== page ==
Bitcoin has been in the news a lot recently and most of the news has been bad, including news of the bankruptcy of Mt. Gox, formerly one of the world’s largest Bitcoin exchanges. Most recently, on May 7, 2014, the SEC issued an Investor Alert to make investors aware of the potential risks of investments involving Bitcoin and other forms of virtual currency.
According to the Investor Alert, Bitcoin has been described as a decentralized, peer-to-peer virtual currency that can be exchanged for traditional currencies, or used to purchase goods or services, usually online. What most distinguishes Bitcoin and similar virtual currencies from more traditional currencies is the fact that they are not backed by any government and operate without any central authority or oversight.
In its release, the SEC discusses:
The heightened risk of fraud that investments involving Bitcoin may have, noting that “innovations and new technologies are often used by fraudsters to perpetrate fraudulent investment schemes.”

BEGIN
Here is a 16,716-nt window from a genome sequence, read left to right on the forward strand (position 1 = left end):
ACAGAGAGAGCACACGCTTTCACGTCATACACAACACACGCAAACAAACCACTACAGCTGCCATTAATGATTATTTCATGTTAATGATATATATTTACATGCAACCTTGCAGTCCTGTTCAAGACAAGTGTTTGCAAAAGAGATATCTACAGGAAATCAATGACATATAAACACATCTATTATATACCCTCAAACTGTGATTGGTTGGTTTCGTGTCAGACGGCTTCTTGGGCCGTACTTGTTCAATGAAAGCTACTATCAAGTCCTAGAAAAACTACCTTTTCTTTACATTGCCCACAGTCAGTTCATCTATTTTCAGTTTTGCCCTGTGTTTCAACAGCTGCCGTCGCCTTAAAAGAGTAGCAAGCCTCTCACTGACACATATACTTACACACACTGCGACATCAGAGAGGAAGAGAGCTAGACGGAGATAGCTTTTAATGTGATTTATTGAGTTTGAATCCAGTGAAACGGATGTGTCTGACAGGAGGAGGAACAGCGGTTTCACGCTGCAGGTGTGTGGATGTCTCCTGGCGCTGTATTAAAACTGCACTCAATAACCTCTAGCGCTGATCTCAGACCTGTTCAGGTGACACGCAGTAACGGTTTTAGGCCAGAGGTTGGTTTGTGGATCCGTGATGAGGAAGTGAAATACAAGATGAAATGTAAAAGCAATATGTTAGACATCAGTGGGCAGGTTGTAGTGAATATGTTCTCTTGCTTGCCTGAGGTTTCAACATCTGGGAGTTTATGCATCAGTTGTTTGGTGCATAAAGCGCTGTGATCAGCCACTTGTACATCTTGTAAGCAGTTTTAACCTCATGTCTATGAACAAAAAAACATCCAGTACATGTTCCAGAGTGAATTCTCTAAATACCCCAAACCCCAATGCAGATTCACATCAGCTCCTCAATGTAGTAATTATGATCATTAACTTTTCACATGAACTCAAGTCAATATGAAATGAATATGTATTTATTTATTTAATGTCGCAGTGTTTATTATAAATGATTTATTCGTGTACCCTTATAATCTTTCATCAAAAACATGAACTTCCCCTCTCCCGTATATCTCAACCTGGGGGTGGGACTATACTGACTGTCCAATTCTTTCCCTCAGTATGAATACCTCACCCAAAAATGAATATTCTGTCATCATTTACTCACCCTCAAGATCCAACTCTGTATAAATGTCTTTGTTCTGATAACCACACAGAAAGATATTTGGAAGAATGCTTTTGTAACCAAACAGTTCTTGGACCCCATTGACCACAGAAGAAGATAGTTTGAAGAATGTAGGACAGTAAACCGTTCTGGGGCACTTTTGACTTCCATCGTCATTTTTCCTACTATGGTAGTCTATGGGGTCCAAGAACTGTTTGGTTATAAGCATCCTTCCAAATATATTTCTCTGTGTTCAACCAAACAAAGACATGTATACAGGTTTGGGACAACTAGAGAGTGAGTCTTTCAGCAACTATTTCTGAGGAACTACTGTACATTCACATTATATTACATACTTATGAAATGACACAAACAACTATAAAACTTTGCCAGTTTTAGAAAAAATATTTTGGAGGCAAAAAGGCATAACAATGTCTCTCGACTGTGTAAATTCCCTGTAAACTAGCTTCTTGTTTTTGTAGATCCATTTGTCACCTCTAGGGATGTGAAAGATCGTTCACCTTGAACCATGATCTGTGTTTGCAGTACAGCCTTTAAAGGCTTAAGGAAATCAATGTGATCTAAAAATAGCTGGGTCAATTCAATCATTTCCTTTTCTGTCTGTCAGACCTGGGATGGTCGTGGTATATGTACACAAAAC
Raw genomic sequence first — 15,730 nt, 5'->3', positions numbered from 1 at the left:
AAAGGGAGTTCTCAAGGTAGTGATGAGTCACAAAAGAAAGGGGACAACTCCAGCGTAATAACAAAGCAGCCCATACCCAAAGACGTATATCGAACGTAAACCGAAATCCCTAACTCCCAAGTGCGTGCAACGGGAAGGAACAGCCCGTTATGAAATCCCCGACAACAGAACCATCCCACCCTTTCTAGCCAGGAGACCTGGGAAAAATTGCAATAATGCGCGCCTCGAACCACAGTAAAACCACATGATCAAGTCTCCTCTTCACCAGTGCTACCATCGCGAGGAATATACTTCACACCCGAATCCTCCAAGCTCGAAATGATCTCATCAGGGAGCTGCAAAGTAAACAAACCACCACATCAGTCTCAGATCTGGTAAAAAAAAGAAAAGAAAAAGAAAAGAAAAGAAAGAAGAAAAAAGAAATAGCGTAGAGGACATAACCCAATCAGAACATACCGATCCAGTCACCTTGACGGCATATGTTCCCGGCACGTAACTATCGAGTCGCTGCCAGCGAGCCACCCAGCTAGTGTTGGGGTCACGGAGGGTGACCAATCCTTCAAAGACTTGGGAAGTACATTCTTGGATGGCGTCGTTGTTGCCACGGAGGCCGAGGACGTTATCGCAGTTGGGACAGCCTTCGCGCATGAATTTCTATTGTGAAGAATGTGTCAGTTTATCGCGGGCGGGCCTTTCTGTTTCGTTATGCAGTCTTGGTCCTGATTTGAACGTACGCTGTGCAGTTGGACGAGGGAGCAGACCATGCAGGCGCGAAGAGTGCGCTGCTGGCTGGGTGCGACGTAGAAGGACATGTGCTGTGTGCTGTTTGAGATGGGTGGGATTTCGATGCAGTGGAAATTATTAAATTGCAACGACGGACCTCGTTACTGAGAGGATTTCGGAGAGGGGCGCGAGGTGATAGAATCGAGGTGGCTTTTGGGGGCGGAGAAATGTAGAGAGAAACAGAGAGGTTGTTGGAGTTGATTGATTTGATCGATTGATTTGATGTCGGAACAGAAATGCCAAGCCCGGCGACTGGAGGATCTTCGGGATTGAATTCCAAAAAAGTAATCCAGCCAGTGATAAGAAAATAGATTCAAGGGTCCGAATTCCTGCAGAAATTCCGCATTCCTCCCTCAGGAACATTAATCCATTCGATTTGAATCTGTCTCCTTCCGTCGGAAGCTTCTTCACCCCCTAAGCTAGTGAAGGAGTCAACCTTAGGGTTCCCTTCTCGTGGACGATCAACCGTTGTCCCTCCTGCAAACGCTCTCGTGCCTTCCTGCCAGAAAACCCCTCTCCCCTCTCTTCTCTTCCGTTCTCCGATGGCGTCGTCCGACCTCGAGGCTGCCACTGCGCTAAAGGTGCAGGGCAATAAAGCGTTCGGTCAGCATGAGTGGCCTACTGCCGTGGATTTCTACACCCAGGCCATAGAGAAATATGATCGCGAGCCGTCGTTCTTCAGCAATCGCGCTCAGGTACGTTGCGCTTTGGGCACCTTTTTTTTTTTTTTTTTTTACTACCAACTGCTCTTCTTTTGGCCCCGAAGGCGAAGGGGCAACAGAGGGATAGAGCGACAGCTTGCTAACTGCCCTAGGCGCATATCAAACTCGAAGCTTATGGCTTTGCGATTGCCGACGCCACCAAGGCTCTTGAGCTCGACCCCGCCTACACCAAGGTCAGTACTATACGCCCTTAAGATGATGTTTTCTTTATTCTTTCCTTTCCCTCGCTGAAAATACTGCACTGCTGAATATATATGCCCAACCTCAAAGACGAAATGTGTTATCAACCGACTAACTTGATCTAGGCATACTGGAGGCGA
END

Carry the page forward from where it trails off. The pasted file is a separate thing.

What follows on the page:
Potential warning signs of investment fraud, including “guaranteed” high investment returns, unsolicited sales pitches, unlicensed sellers, no net worth or income requirements for investors, and pressure to buy immediately.
Limited recovery options if fraud or theft results in the loss of Bitcoin.
Certain unique risks of investments involving Bitcoin, including lack of insurance usually held by banks and brokerage firms, historic Bitcoin exchange rate volatility, potential governmental restrictions, and the potential that Bitcoin exchanges may stop operating due to fraud, technical difficulties, hackers or malware.
If the SEC’s recent guidance is not enough to make you pause and think before investing in anything relating to Bitcoin, you may want to review the SEC’s July 2013 Investor Alert about the use of Bitcoin in Ponzi schemes, the Financial Industry Regulatory Authority’s recent Investor Alert cautioning investors about the risks of buying and using digital currency such as Bitcoin and the North American Securities Administrators Association listing of digital currency on its list of the top 10 threats to investors for 2013. In addition, the IRS has issued guidance stating that the IRS will treat virtual currencies, such a Bitcoin, as property, which has the potential to make transactions in Bitcoin far more complex than transactions in traditional currencies.